To effectively represent the diversity of growers across Australia, PinG operates under a structure of five states or regions. From the ground up each state has a volunteer Reference Group consisting mostly of growers, but also of industry representatives and interested stakeholders. Through input from their local communities and industry contacts, the Reference Group guides and supports a State Coordinator who facilitates the business of their region. An overarching National Reference Group and Executive Manager ensures the five separate states work cohesively, maximising the potential of Partners in Grain across Australia.
For more information go to: www.partnersingrain.org.au or Like Facebook Partners in Grain WA.
WA GRAIN STATISTICS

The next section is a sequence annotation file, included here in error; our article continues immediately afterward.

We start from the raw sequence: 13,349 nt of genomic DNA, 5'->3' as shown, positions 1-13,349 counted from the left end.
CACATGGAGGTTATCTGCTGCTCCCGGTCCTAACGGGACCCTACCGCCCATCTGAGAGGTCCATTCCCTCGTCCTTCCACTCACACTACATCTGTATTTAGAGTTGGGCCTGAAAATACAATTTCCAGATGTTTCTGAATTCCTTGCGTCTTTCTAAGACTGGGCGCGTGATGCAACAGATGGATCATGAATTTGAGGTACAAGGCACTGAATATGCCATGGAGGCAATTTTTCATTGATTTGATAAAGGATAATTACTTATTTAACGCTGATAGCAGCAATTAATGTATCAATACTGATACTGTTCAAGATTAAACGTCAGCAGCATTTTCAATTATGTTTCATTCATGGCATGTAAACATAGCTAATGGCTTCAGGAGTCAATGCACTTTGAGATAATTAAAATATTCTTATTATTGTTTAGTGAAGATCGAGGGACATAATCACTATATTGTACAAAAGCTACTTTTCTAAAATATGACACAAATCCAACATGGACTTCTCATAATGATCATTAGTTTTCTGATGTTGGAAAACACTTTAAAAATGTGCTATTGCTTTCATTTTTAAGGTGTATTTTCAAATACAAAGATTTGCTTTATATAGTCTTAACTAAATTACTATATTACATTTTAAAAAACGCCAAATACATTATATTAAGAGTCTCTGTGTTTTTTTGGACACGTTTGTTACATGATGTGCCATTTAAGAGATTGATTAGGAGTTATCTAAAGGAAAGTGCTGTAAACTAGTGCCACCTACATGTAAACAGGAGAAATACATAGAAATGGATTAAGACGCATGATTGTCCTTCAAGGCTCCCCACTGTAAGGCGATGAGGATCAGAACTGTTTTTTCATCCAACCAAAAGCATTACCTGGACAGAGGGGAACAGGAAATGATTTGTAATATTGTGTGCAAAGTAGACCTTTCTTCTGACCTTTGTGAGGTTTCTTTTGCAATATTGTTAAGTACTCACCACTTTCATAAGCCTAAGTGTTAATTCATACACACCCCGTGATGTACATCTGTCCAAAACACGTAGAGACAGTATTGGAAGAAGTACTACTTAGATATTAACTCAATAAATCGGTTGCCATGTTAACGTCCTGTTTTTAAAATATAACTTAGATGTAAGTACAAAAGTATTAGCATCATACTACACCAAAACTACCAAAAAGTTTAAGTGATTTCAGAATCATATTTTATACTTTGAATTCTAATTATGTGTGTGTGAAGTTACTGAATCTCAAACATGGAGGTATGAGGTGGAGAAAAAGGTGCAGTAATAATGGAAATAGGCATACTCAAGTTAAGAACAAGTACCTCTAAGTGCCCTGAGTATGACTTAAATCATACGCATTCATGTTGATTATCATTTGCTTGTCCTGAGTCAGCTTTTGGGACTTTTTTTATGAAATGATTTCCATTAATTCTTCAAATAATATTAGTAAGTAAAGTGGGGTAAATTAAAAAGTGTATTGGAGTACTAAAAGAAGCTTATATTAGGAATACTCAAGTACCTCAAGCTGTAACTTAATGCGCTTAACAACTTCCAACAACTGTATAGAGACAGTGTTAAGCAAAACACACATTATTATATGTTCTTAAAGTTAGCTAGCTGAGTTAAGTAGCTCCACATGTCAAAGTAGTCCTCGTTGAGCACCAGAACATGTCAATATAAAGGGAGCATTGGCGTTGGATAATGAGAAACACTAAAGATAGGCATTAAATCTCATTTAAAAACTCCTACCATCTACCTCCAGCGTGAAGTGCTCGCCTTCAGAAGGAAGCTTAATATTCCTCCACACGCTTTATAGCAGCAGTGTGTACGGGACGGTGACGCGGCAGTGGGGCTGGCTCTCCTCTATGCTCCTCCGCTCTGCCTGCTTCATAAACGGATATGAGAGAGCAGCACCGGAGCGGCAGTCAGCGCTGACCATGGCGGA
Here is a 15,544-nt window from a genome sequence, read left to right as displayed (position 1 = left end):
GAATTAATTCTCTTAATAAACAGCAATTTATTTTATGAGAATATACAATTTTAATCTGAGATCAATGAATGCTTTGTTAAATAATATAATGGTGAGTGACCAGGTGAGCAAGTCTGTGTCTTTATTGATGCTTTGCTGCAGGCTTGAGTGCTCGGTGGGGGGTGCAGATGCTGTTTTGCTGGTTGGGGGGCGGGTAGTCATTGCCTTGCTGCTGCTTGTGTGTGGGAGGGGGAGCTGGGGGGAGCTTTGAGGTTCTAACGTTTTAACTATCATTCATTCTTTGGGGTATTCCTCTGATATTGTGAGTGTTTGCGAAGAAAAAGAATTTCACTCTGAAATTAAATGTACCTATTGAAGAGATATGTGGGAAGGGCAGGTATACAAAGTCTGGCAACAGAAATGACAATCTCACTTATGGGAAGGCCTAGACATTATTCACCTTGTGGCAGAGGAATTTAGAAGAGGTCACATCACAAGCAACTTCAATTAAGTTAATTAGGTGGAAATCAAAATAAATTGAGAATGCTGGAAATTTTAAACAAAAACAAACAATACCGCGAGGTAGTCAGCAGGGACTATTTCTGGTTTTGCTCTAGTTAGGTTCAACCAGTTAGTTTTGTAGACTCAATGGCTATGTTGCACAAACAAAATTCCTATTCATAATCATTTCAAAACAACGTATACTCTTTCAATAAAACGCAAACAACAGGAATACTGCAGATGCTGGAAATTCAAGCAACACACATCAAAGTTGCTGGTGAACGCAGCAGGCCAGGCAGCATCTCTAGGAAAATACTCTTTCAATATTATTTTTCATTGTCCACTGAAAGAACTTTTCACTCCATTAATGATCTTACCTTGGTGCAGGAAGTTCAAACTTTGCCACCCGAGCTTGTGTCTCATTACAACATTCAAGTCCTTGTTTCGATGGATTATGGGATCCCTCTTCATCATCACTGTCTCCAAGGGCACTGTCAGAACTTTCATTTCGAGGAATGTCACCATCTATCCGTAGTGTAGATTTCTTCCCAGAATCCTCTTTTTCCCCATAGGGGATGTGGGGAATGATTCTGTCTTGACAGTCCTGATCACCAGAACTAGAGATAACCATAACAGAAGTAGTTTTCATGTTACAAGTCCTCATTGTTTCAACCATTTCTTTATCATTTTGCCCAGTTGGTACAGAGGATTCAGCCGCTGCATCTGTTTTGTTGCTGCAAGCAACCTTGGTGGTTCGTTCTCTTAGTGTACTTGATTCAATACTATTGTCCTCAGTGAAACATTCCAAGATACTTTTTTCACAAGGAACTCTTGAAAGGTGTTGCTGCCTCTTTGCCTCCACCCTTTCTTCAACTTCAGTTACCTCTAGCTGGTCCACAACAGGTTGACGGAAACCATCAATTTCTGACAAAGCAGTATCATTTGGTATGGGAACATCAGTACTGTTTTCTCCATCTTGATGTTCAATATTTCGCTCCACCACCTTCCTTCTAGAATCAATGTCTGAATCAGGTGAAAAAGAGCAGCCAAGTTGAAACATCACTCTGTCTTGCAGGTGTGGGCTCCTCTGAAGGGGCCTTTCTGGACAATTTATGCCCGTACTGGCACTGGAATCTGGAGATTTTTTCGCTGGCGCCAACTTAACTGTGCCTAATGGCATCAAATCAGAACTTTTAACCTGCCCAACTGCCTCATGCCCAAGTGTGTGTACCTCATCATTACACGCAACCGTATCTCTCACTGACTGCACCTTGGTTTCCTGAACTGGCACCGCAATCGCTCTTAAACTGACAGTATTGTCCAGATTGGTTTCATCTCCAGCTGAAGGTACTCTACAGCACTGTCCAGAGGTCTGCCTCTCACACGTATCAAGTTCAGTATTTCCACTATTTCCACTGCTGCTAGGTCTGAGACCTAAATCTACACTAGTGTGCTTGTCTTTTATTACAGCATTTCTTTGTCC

According to the Department of Agriculture and Food, wheat is the major grain crop in WA, making up 70 per cent of total annual cereal production and generating around $2 billion for the state economy each year.
Wheat production occurs across the WA Wheatbelt on 4000, mostly, family-run farms ranging in size from 1000-15,000 hectares. WA generates 8-10 million tonnes per annum which is 50% of Australia’s total annual wheat production.
More than 95% is exported to the Middle East and Asia.
Barley makes up 25% of the state’s cereal crop and delivers $0.65 billion in barley grain and malt export earnings each
year. Forty per cent of barley produced is delivered as malting grade destined for Japanese, Chinese and Indian beer,
while the remaining 60% is feed grade and bound for the Middle East.
WA produces 40 per cent of the nation’s canola. About 2.7 million tonnes is harvested each year, generating $0.6 billion
for the economy. The Netherlands, Belgium, Germany and Japan are WA’s largest export markets.
WA is the world’s largest producer and exporter of lupins, most are for animal feed and are sold to European countries,
Japan and Korea. It delivers about $65 million in export earnings per annum.
Oats generate $200 million and the major markets are Mexico, Asia and South Africa.